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Hayleys PLC: corporate responsibility as stakeholder relations

Hayleys PLC: corporate responsibility as stakeholder relations Purpose – This paper aims to answer the following questions: Is corporate responsibility only a cost, or is it also a profitable business strategy? If so, can the strategy work in a B2B context, as well as in the B2C context typically covered by research on corporate responsibility? Finally, how does the geopolitical context of a developing Asian nation affect corporate responsibility, from both a managerial and a stakeholder perspective? Design/methodology/approach – The paper adopts a case study approach, building from observed data to grounded theory. Findings – In a firm where trust and transparency are both ingrained and enforced among managers, Hayleys PLC used those values as tools to transform relations with key stakeholders from costs to marketing assets. In the process, it created an ethical market network in which membership depends on adherence to the same values. Thus emergent ethical marketplaces are directly related to the spread of CR practices. Research limitations/implications – The effects of transparency beyond financial disclosure or sustainability reporting on stakeholder relations would be a particularly valuable object of further research. The structure of ethical markets, and the costs and benefits of participating in them, require and justify further study. Practical implications – An ethical markets strategy can lead to stable long‐term relationships with major buyers. However, in the present circumstances, it also entails dependence on a limited number of major customers. Another issue is that, if “the factory becomes a sales tool”, it may also kill a sale if and when standards slip or a stakeholder creates conflict. Social implications – A corporate responsibility strategy may transform not only managerial practices, but also the social environment, by enabling or disabling stakeholder partners or adversaries. The means to this objective include providing services and empowerment to stakeholders (in this case, workers) who cannot obtain them from their traditional interlocutors. Originality/value – This paper adds insight into the implications of corporate responsibility for firms involved in B2B markets, as well as for Asian multinationals. It also contributes to answering the question of how corporate responsibility adds value, by demonstrating how corporate responsibility may strengthen key productive and commercial relationships with stakeholders essential to the sustainability of the firm. http://www.deepdyve.com/assets/images/DeepDyve-Logo-lg.png Journal of Management Development Emerald Publishing

Hayleys PLC: corporate responsibility as stakeholder relations

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Publisher
Emerald Publishing
Copyright
Copyright © 2011 Emerald Group Publishing Limited. All rights reserved.
ISSN
0262-1711
DOI
10.1108/02621711111182484
Publisher site
See Article on Publisher Site

Abstract

Purpose – This paper aims to answer the following questions: Is corporate responsibility only a cost, or is it also a profitable business strategy? If so, can the strategy work in a B2B context, as well as in the B2C context typically covered by research on corporate responsibility? Finally, how does the geopolitical context of a developing Asian nation affect corporate responsibility, from both a managerial and a stakeholder perspective? Design/methodology/approach – The paper adopts a case study approach, building from observed data to grounded theory. Findings – In a firm where trust and transparency are both ingrained and enforced among managers, Hayleys PLC used those values as tools to transform relations with key stakeholders from costs to marketing assets. In the process, it created an ethical market network in which membership depends on adherence to the same values. Thus emergent ethical marketplaces are directly related to the spread of CR practices. Research limitations/implications – The effects of transparency beyond financial disclosure or sustainability reporting on stakeholder relations would be a particularly valuable object of further research. The structure of ethical markets, and the costs and benefits of participating in them, require and justify further study. Practical implications – An ethical markets strategy can lead to stable long‐term relationships with major buyers. However, in the present circumstances, it also entails dependence on a limited number of major customers. Another issue is that, if “the factory becomes a sales tool”, it may also kill a sale if and when standards slip or a stakeholder creates conflict. Social implications – A corporate responsibility strategy may transform not only managerial practices, but also the social environment, by enabling or disabling stakeholder partners or adversaries. The means to this objective include providing services and empowerment to stakeholders (in this case, workers) who cannot obtain them from their traditional interlocutors. Originality/value – This paper adds insight into the implications of corporate responsibility for firms involved in B2B markets, as well as for Asian multinationals. It also contributes to answering the question of how corporate responsibility adds value, by demonstrating how corporate responsibility may strengthen key productive and commercial relationships with stakeholders essential to the sustainability of the firm.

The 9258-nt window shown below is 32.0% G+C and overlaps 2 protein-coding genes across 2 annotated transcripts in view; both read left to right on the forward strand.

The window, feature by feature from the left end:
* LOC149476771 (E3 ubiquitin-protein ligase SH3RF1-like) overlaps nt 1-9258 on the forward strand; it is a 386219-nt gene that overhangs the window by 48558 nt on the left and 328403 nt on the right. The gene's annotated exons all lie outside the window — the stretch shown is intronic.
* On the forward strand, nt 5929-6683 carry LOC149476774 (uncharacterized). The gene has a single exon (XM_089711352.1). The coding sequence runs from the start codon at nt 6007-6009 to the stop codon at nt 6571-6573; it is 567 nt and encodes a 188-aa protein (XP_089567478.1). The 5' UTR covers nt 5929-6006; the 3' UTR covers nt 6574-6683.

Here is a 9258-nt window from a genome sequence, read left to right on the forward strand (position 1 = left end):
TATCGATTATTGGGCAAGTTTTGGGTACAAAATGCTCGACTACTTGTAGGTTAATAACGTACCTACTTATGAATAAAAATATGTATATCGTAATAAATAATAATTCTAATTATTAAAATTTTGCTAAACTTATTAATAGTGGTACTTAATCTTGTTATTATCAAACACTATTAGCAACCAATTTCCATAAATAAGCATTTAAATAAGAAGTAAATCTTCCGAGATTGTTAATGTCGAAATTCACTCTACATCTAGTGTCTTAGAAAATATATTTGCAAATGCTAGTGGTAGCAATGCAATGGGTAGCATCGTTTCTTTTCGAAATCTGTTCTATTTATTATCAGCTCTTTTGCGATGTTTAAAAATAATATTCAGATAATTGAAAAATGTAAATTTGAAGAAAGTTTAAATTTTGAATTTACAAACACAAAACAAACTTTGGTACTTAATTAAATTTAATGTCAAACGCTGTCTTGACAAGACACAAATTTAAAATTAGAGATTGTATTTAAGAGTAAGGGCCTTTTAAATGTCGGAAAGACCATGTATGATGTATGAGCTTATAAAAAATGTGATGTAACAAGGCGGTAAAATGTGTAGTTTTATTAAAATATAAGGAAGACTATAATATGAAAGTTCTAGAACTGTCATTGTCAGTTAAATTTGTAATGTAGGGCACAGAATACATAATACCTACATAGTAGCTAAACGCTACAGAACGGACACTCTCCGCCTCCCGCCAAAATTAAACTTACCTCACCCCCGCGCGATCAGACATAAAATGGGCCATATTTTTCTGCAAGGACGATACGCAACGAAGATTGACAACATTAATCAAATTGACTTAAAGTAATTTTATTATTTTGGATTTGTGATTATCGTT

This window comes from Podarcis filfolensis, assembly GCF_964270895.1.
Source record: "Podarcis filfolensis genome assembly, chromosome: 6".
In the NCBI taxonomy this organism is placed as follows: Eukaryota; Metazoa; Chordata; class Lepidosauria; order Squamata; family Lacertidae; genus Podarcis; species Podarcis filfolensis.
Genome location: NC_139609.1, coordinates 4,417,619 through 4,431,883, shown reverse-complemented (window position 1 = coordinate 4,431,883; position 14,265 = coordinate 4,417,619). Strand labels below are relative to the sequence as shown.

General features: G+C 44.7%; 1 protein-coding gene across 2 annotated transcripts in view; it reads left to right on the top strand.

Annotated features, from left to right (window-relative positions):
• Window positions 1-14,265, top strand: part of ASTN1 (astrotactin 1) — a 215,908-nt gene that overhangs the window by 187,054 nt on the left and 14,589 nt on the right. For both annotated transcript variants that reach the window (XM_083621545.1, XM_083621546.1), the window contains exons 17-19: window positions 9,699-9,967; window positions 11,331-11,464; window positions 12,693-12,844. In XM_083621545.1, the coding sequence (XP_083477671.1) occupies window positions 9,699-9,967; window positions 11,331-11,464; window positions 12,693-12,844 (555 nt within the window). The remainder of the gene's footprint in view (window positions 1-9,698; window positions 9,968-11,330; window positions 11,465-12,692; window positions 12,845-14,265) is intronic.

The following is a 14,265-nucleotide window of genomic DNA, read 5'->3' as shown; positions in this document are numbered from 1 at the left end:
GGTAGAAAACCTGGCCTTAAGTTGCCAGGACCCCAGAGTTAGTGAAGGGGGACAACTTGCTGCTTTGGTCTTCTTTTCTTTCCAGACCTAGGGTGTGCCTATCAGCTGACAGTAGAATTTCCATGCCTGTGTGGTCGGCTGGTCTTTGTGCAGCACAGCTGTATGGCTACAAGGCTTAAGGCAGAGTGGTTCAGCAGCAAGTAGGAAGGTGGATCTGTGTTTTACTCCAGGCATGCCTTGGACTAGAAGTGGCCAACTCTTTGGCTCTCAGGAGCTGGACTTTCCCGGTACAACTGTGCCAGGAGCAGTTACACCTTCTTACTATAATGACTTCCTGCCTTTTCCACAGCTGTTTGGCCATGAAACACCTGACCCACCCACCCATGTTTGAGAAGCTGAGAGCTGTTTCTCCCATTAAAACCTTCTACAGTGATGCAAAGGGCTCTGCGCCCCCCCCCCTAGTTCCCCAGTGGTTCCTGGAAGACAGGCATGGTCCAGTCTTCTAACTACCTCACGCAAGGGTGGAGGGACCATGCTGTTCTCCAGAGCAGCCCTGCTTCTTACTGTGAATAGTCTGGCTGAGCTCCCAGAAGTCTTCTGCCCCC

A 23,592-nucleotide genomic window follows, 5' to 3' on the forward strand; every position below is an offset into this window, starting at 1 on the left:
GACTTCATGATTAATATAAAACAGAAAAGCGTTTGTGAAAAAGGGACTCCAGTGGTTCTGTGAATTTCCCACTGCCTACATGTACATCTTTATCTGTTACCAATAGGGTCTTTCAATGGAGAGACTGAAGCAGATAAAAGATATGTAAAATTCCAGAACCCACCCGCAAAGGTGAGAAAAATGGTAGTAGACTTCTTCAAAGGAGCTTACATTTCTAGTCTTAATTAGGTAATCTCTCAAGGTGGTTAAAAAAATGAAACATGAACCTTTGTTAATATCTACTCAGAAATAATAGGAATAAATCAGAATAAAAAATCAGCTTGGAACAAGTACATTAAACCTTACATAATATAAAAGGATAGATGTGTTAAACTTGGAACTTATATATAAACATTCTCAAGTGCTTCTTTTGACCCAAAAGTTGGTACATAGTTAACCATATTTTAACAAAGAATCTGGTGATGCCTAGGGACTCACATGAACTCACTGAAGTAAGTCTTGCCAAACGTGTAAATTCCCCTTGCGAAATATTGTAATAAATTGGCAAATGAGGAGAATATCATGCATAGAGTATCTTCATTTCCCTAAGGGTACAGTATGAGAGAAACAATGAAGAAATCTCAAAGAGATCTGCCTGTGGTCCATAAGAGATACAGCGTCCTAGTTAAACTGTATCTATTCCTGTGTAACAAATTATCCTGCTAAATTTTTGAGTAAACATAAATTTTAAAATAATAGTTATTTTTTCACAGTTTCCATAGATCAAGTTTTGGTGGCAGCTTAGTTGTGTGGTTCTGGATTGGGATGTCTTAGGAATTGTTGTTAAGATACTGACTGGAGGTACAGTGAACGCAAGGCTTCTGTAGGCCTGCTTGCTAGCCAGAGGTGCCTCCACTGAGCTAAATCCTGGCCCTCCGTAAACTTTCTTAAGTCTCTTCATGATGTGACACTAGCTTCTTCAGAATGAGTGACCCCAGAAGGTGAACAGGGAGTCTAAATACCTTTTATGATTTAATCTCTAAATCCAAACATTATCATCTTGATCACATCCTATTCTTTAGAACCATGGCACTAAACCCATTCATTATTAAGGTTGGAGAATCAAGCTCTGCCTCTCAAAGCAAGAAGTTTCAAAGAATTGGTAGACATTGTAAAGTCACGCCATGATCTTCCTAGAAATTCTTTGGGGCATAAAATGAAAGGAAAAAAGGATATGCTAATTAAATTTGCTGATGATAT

Journal

Journal of Management DevelopmentEmerald Publishing

Published: Oct 25, 2011

Keywords: Corporate responsibility; Corporate social responsibility; Sri Lanka; Stakeholders; Stakeholder relations; Business ethics; Labour relations; Labour unions

References